Son of Saul review: an outstanding, excoriating look at evil in Auschwitz

[From The Guardian]

This astonishing debut film, about a prisoner in the concentration camp employed in the industrial processes of body-disposal, is a horror movie of extraordinary focus and courage

7b8119d2-4e02-4a5a-9ccb-be7e9bc73301-620x372A season in hell is what this devastating and terrifying film offers — as well an occasion for meditating on representations of the Holocaust, on Wittgenstein’s dictum about matters whereof we cannot speak, and on whether these unimaginable and unthinkable horrors can or even should be made imaginable and thinkable in a fictional drama. There is an argument that any such drama, however serious its moral intentions, risks looking obtuse or diminishing its subject, although this is not a charge that can be ultimately levelled at Son of Saul.

By any standards, this would be an outstanding film, but for a debut it is really remarkable, a film with the power of Elem Klimov’s Come and See — which has surely inspired the film’s final sequence — and perhaps also Lajos Koltai’s Hungarian film Fateless. It also has the severity of Béla Tarr, to whom director Làszlò Nemes was for two years an assistant, but notably without Tarr’s glacial pace: Nemes is clearly concerned at some level to exert the conventional sort of narrative grip which does not interest Tarr.

Son of Saul is set in the Auschwitz-Birkenau death camp in 1944, and one Hungarian Jewish prisoner named Saul (played by Geza Röhrig) is a member of the Sonderkommando, a group of prisoners given humiliating and illusory privileges as trusties, with minor increases of food ration in return for the task of carrying the bodies from the gas chambers to pyres to be burnt and then carting the ashes away to be dumped: a task carried out at a frantic, ever-accelerating 24/7 rate, as the Allies close in. Among the dead, Saul discovers the body of his young son, and sets out to find a rabbi among the prisoners to give this boy a proper burial in secret: an objective requiring the deployment of pleas, threats, blackmail and the offerings of bribes using jewellery (called the “shiny”) stolen from the bodies. Saul’s desperate mission is carried out with the same urgent, hoarse whispers and mutterings as another plot in progress: a planned uprising, which Saul’s intentions may in fact upset. And all the time, the Sonderkommandoare aware, through this network of whispers, that they themselves will be executed in due course by their Nazi captors.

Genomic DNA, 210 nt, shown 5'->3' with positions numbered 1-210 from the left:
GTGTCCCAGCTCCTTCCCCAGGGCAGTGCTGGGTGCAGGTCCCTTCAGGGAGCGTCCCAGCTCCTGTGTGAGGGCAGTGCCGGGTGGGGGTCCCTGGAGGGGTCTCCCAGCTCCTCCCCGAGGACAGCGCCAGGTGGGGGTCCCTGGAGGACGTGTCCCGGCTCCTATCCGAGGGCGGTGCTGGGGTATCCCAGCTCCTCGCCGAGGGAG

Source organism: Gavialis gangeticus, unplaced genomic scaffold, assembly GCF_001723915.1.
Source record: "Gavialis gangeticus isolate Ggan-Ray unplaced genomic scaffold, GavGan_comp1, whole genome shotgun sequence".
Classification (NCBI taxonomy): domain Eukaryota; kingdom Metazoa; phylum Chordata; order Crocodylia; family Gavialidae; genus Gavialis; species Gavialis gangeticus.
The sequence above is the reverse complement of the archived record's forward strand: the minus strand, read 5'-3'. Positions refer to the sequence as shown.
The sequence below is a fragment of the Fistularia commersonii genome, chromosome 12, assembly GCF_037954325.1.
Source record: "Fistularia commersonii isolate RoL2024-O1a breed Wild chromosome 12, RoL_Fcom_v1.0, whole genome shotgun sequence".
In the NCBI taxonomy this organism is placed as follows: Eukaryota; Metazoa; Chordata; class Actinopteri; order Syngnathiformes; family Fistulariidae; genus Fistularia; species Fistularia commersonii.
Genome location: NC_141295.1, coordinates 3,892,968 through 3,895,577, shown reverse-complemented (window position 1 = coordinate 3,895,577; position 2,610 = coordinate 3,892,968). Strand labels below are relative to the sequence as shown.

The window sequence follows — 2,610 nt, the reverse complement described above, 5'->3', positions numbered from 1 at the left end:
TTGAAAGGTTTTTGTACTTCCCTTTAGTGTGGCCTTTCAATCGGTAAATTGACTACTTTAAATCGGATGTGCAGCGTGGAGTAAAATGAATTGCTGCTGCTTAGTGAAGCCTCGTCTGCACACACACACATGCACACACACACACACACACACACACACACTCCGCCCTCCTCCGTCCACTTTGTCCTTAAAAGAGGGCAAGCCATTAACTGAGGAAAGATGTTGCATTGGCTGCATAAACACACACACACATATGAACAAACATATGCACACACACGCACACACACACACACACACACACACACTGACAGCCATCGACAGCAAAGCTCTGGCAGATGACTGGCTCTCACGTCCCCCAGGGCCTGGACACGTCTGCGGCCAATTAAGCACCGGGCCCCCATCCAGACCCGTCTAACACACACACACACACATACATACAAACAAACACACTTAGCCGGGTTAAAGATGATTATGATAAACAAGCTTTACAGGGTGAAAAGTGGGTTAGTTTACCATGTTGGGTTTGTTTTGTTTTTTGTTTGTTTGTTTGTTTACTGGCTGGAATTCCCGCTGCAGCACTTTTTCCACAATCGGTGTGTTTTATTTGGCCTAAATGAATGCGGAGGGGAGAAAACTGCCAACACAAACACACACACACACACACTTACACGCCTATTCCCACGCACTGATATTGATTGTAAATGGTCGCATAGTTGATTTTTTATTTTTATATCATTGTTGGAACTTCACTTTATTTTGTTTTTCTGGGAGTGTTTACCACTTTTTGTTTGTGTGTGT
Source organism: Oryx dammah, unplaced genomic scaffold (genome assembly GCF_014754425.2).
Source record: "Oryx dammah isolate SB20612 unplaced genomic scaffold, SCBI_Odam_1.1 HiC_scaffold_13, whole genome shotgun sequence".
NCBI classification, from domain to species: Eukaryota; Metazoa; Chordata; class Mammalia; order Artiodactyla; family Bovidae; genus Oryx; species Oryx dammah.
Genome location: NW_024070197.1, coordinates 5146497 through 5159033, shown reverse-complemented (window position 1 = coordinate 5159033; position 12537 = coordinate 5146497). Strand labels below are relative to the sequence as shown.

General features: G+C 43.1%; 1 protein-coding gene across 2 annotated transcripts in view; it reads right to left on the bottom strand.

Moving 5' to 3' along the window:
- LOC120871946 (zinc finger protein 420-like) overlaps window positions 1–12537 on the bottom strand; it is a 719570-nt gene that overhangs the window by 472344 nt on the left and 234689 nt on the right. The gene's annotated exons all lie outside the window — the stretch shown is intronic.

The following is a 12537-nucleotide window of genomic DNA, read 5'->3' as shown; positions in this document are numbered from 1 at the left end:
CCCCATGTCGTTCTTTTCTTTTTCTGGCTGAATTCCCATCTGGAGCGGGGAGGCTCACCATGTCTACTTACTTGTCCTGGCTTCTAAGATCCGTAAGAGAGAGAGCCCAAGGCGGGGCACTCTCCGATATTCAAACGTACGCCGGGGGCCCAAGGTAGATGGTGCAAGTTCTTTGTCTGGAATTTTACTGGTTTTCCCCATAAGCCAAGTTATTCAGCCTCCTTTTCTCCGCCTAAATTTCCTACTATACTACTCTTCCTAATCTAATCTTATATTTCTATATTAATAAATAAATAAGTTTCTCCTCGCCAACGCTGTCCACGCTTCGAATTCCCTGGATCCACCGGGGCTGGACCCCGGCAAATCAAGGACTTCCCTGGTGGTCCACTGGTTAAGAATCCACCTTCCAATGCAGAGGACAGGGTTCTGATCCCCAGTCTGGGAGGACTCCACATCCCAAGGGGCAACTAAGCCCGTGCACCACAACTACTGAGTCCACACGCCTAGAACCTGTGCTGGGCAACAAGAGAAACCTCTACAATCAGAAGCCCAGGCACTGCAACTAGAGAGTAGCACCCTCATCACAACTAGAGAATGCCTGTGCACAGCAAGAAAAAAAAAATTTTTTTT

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Filed under Film, Holocaust in the news, Holocaust testimonies, Other primary sources (not Yiddish)

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